The Department of Health and Human Services (HHS) is ramping up its Covid-19 testing support network, and senior living is included.
To date, HHS sent out 541,000 Covid-19 rapid antigen tests to 5,500 assisted living facilities across the country with a Clinical Laboratory Improvement Amendment (CLIA) certificate of waiver. Another 2.6 million tests are being shipped to assisted living facilities, nursing homes, home health care organizations and hospices in the coming weeks, Adm. Brett Giroir, Assistant Secretary of Health said during a conference call for media Friday.
But communication between HHS and industry groups regarding the shipment of rapid antigen tests has been less than clear, American Seniors Housing Association (ASHA) President David Schless told Senior Housing News.
“ASHA continues to press HHS for shipments of rapid testing kits to all senior living settings, including independent living and continuing care retirement communities and life plan communities,” he said.
ASHA is also surveying its members to assess whether they are receiving shipments of tests.
“We hope to have more information in the coming weeks,” Schless said. “Our sense is that only a fraction of the overall industry has received tests but are hopeful that is just a timing issue.”
The kits, developed by Abbott Laboratories, provide results in 15 minutes, and are authorized for emergency use by the Food and Drug Administration (FDA). The pharmaceutical giant was awarded a $760 million contract to deliver 150 million rapid, Abbott BinaxNOW COVID-19 Ag Card Point of Care (POC) SARS-CoV-2 diagnostic tests.
Additionally, HHS shipped 914,000 tests to 7,600 nursing homes in areas of the country wrestling with high rates of Covid-19 positivity. Millions more tests will be delivered to elementary schools and historically Black colleges and universities.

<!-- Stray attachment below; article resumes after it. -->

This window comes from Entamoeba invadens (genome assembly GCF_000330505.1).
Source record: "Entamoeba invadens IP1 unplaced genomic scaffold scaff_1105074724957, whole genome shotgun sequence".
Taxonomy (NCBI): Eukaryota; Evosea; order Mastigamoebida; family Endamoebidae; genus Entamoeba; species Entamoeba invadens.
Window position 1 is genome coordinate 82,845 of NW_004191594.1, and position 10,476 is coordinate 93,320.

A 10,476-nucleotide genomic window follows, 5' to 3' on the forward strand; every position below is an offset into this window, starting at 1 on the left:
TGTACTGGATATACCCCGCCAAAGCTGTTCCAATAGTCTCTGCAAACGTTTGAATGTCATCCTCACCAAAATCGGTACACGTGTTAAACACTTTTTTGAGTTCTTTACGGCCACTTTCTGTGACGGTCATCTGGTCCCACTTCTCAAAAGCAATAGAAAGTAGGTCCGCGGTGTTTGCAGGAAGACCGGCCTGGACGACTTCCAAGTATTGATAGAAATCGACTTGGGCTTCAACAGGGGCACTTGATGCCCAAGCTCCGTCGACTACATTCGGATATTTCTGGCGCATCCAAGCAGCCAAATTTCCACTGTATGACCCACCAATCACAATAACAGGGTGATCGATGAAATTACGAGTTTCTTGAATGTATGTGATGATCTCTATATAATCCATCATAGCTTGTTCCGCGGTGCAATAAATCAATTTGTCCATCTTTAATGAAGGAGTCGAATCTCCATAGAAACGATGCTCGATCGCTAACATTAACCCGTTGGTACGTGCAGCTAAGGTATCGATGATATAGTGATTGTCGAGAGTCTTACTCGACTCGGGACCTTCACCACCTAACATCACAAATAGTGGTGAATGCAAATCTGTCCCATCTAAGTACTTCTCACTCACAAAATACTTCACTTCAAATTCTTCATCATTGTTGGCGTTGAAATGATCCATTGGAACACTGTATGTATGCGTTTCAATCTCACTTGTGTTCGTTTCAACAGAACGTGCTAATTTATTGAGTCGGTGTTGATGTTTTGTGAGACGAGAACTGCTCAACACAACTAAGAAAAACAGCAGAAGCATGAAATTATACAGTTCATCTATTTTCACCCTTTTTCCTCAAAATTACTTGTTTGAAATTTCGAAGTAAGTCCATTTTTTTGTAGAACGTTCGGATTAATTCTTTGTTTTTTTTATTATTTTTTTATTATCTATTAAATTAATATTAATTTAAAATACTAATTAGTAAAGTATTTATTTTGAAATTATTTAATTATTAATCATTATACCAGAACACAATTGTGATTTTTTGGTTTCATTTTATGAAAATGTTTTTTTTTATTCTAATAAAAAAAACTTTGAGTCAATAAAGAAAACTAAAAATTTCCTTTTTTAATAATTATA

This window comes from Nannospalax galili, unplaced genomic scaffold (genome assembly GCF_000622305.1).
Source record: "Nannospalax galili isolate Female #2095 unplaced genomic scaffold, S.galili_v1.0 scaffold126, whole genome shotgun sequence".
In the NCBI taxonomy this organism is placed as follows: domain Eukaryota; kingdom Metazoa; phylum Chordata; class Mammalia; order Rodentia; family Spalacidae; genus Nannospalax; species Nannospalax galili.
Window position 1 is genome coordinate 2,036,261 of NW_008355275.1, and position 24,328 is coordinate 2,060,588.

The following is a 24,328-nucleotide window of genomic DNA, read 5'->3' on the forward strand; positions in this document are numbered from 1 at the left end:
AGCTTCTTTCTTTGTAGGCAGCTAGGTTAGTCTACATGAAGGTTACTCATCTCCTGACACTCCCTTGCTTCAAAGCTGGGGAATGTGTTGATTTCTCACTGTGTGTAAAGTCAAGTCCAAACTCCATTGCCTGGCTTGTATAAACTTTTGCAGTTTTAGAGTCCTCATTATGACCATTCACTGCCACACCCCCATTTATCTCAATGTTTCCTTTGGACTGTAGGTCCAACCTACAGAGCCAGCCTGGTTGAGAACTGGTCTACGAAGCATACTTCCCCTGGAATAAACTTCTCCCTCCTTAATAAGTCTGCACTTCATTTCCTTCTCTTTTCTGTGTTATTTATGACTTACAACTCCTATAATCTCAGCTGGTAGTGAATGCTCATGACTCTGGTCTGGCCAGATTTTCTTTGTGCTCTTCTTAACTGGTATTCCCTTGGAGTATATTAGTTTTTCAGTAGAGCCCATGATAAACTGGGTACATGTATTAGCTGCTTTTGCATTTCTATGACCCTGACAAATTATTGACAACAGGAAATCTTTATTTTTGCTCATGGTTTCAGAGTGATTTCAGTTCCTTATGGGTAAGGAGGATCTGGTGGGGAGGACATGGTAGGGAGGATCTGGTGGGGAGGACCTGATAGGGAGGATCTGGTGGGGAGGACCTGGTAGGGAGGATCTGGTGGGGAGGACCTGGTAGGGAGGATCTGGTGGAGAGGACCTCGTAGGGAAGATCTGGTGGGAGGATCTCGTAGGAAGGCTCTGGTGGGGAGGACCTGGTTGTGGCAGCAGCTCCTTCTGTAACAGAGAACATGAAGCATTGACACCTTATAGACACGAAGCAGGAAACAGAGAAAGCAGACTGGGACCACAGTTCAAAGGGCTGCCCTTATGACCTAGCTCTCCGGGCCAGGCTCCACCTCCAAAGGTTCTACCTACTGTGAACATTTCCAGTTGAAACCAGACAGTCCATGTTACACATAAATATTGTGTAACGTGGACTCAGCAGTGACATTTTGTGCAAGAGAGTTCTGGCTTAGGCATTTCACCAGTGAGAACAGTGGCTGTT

Giroir assuaged concerns during the call over whether the tests were susceptible to higher cases of false positives, noting that the rate of false positives will depend on the population being tested, and that some false positives are expected.
Additionally, the rapid tests – if conducted properly – will be less susceptible to false positives.
“We would not expect too significant a false positive [rate],” he said.
HHS currently has a of 3 million Covid-19 tests daily, and is surging its testing capabilities in parts of the country recording upticks in positive cases, focusing primarily but not exclusively on asymptomatic young adults, which appear to be the drivers.
HHS currently operates testing sites in Alabama, Arizona, California, Hawaii, Louisiana, Nevada, South Carolina and Texas. Additional testing sites are pending in Hawaii, Mississippi, Missouri, North Carolina, Virginia, and Texas.
Covid-19 positivity rates in post-Memorial Day surge spots, particularly across the Sun Belt, are down 35% from their July peaks, Giroir said.